Steph Gaudreau: Yeah, we finally have Dunkin now in California, it's starting to come in. I saw, I was at the airport yesterday and it said, "San Diego runs on Duncan," and I was like, "What has just happened?" 

Because being from Massachusetts, it's like Massachusetts runs on Dunkin, it's like Dunkin Donuts, no one goes to Starbucks or anything like that, yeah.

Shawn Stevenson: Dunkin is like the strong arm in the game there.

Steph Gaudreau: It is, so I saw in the airport in San Diego yesterday and I thought, "Oh, that's it. The simulation is complete". 

Shawn Stevenson: The mob is spreading. Wow, you come to Massachusetts to get your donut. So is that where you were teaching?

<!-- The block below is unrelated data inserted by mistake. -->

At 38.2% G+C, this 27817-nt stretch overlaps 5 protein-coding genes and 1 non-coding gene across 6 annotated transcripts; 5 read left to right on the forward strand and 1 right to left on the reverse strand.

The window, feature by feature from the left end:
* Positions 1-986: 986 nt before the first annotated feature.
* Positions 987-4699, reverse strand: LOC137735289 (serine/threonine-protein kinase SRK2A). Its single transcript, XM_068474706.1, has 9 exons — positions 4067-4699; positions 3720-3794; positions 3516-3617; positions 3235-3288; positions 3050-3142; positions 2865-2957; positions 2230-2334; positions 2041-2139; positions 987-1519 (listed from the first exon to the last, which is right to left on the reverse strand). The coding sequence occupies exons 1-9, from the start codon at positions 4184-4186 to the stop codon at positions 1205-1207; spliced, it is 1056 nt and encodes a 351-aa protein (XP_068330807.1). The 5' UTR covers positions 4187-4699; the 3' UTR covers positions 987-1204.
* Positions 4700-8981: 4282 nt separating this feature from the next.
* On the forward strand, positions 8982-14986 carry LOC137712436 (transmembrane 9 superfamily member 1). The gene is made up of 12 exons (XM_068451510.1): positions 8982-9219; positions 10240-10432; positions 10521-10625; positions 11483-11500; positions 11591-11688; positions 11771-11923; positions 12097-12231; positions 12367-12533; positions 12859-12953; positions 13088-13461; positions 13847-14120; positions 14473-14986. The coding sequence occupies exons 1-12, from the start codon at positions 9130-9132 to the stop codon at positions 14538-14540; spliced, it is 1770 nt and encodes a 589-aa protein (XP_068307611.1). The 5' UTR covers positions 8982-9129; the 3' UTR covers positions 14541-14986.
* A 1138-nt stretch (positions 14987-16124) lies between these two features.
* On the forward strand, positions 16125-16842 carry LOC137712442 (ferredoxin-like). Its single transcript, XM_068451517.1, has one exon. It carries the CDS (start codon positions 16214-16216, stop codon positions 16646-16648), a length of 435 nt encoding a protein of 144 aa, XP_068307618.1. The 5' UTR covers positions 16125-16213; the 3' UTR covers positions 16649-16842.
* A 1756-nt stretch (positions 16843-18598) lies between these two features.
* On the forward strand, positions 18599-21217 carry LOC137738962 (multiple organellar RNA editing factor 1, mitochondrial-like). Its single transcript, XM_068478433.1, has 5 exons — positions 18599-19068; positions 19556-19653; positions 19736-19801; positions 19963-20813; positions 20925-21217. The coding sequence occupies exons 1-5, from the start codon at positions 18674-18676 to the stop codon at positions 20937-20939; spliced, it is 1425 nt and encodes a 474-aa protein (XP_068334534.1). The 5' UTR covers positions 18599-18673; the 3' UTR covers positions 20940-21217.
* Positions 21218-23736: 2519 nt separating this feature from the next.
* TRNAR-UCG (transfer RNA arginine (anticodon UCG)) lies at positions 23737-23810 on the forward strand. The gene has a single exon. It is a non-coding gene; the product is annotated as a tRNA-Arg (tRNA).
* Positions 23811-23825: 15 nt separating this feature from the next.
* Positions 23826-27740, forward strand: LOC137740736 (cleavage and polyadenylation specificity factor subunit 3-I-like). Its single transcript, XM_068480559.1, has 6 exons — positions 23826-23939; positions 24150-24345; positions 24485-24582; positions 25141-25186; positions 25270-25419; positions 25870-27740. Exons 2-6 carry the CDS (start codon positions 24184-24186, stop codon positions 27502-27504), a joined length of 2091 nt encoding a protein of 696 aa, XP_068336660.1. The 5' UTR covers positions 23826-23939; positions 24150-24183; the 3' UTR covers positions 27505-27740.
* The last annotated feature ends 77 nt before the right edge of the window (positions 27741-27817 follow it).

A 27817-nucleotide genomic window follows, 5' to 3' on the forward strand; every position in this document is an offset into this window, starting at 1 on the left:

Steph Gaudreau: For the first 3 years.

Shawn Stevenson: First 3 years, because your entry into the world of health and fitness and all this stuff is pretty unique because you were like in the "trenches" teaching high school students. So was it biology?

Steph Gaudreau: Biology and chemistry.

Shawn Stevenson: So how did you even get attracted to biology and chemistry?

Steph Gaudreau: I've always been a nerd, always. I learned how to garden with my grandparents.

My grandfather always used to take, my grandpa was very influential in my life. 

My dad bounced when I was maybe 4 or 5, and my mom's father, we lived with them, him and my grandmother for a while, while my mom got back on her feet. 

And when you're so at that age between like 5 and he died when I was 8, but between 5 and 8, I mean he just really shared his love of nature, he used to point out the constellations, he bought me a telescope, he would take us in the garden.